Nearly 300,000 Americans could be dead from COVID-19 by Dec. 1, University of Washington health experts forecast on Thursday, although they said 70,000 lives could be saved if people were scrupulous about wearing masks. Colette Luke has the latest.
As COVID-19 infections surge, health care professionals across the US are struggling to keep up with the demand for personal protective equipment. But according to UPI, a new report reveals that in 11 states, there's a shortage of intensive care unit doctors to take care of non-COVID-19 patients, too. This week's update shows that Alabama, Arkansas, Florida, Idaho, Louisiana, Mississippi, Nevada, Oklahoma, South Carolina, Utah and Washington all could face a shortage of intensivists.
Experts who run the US COVID Atlas say many current COVID-19 hotspots across the country are in areas along state borders. They say that's because different governments have taken different approaches to contain the spread of the novel coronavirus. This includes regions in Arkansas and Tennessee, as well as Louisiana and Mississippi, which are effectively separated by the Mississippi River.
The former Mississippi state flag bearing a Confederate emblem on Wednesday was lowered outside of the State Capitol building in Jackson, a day after Governor Tate Reeves signed a bill into law that replaces the flag.
Not for the first time, President Donald Trump erupted late last week. This time it was in response to a move made by Defense Secretary Mark Esper. Esper had issued a new military-wide directive that was a de facto ban on the display of the Confederate flag. CNN reports sources say Trump was fuming over Esper's carefully worded memo that did not mention the flag by name. However, he effectively banned it from being flown on military installations by not naming it.
Secretary of Defense Mark Esper on Friday deftly dodged an explicit ban on the display of Confederate flags on military installations. Nevertheless, the Defense Department issued new guidance that lists all flags that can be displayed and depicted. And the Confederate flag was not listed. According to CNN, the new policy comes amid an ongoing debate about the display of the Confederate battle flag.
The top U.S. general said on Thursday that the military had to take a "hard look" at symbols of the Confederacy, including the names of bases, and said he had recommended a commission to look at the issue. This report produced by Chris Dignam.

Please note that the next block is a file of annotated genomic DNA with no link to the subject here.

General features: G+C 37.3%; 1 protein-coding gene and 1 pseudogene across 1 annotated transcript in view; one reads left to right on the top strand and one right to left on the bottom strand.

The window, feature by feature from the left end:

[NFA] The prospects for a deal in the U.S. Congress to help Americans suffering due to the coronavirus pandemic dimmed on Friday, with the Senate and House of Representatives in recess. This report produced by Jillian Kitchener.
[NFA] A Reuters/Ipsos poll shows Biden's choice of running mate, California Senator Kamala Harris, is more popular than he is with female voters, and even one in four Republican voters approve of Harris as a vice presidential pick. This report produced by Zachary Goelman.
U.S. Representative Roger Marshall won the Kansas Republican primary for the Senate on Tuesday, defeating anti-immigration firebrand Kris Kobach with the help of the party establishment, which feared Kobach would hurt Republican chances in the fall. Ryan Brooks reports.
US President Donald Trump on Thursday asked for the US Elections to be delayed. "With Universal Mail-In Voting (not Absentee Voting, which is good), 2020 will be the most INACCURATE & FRAUDULENT Election in history. It will be a great embarrassment to the USA," Trump wrote on Twitter. "Delay the Election until people can properly, securely and safely vote???" Trump said. The date of the presidential election — the Tuesday after the first Monday in November in every fourth year — is enshrined in federal law and would require an act of Congress to change, including agreement from the Democratic-controlled House of Representatives. One Republican governor, Chris Sununu of New Hampshire, quickly shot down Trump's idea: “Make no mistake: the election will happen in New Hampshire on November 3rd. End of story. Our voting system in NH is secure, safe, and reliable. We have done it right 100% of the time for 100 years – this year will be no different."
Credit: HT Digital Content Duration: 01:30Published
Kamala Harris made India proud as she was chosen by Democratic party presidential nominee Joe Biden as his running mate. Harris will be the first Black woman and African American nominated for Vice President by a major party. Meanwhile, back home, Bengaluru is tense after violence broke over an alleged derogatory Facebook post, following which a mob gathered outside the residence of a legislator in the city late on Tuesday, pelting stones and setting ablaze vehicles. Over 145 suspects have been arrested so far, say the Bengaluru police, as the city returns to normalcy. Watch the day's biggest headlines on editorji's playlist with Vikram Chandra.
Credit: HT Digital Content Duration: 07:51Published
Indian-origin Kamala Harris is being selected as Democratic candidate for United States Vice President. Speaking on it, her maternal uncle said, "Our family feels happy. My sister, her mother, would have been very proud of her daughter. It is a historic day for the Indian community. My sister passed away in 2009, Kamala came here to immerse her mother's ashes in the Bay of Bengal. I spoke to her last time when I was in the US, in October-December last year. Today I sent her a message of congratulations." He further said, "She could not come here frequently in the last couple of years as she is a Senator. She is Indian and likes India but that doesn't mean that anything India says is right for her. She is also Jamaican, an African-American, she uses her own judgement."
Vista Equity Partners founder Robert Smith, who according to Forbes is the wealthiest African-American, discusses the fight for social and economic justice, creating better opportunities for minority communities and why now is the time for systematic change.